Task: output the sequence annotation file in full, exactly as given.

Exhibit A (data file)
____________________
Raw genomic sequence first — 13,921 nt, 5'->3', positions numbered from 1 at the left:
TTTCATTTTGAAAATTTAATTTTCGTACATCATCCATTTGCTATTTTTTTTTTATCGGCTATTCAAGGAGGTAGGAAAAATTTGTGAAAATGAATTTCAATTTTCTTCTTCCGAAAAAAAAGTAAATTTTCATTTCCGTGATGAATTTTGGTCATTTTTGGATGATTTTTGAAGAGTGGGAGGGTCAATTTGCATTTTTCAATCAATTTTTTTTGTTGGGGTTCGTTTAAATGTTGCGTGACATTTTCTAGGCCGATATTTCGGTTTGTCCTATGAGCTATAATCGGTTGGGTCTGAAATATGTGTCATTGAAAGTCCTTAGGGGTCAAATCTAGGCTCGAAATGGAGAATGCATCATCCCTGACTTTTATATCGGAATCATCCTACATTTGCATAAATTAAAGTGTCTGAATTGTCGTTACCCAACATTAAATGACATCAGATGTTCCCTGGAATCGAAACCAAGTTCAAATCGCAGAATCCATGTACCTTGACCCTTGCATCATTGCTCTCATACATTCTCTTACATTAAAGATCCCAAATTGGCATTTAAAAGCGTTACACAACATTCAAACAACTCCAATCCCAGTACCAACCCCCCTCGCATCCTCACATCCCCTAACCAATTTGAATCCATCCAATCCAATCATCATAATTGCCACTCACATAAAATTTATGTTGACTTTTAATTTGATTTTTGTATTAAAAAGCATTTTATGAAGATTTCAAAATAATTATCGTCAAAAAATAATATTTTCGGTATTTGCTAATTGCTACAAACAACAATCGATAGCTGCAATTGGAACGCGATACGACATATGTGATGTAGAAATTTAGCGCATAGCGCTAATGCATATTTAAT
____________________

Raw genomic sequence first — 13,921 nt, 5'->3', positions numbered from 1 at the left:
TTTCATTTTGAAAATTTAATTTTCGTACATCATCCATTTGCTATTTTTTTTTTATCGGCTATTCAAGGAGGTAGGAAAAATTTGTGAAAATGAATTTCAATTTTCTTCTTCCGAAAAAAAAGTAAATTTTCATTTCCGTGATGAATTTTGGTCATTTTTGGATGATTTTTGAAGAGTGGGAGGGTCAATTTGCATTTTTCAATCAATTTTTTTTGTTGGGGTTCGTTTAAATGTTGCGTGACATTTTCTAGGCCGATATTTCGGTTTGTCCTATGAGCTATAATCGGTTGGGTCTGAAATATGTGTCATTGAAAGTCCTTAGGGGTCAAATCTAGGCTCGAAATGGAGAATGCATCATCCCTGACTTTTATATCGGAATCATCCTACATTTGCATAAATTAAAGTGTCTGAATTGTCGTTACCCAACATTAAATGACATCAGATGTTCCCTGGAATCGAAACCAAGTTCAAATCGCAGAATCCATGTACCTTGACCCTTGCATCATTGCTCTCATACATTCTCTTACATTAAAGATCCCAAATTGGCATTTAAAAGCGTTACACAACATTCAAACAACTCCAATCCCAGTACCAACCCCCCTCGCATCCTCACATCCCCTAACCAATTTGAATCCATCCAATCCAATCATCATAATTGCCACTCACATAAAATTTATGTTGACTTTTAATTTGATTTTTGTATTAAAAAGCATTTTATGAAGATTTCAAAATAATTATCGTCAAAAAATAATATTTTCGGTATTTGCTAATTGCTACAAACAACAATCGATAGCTGCAATTGGAACGCGATACGACATATGTGATGTAGAAATTTAGCGCATAGCGCTAATGCATATTTAAT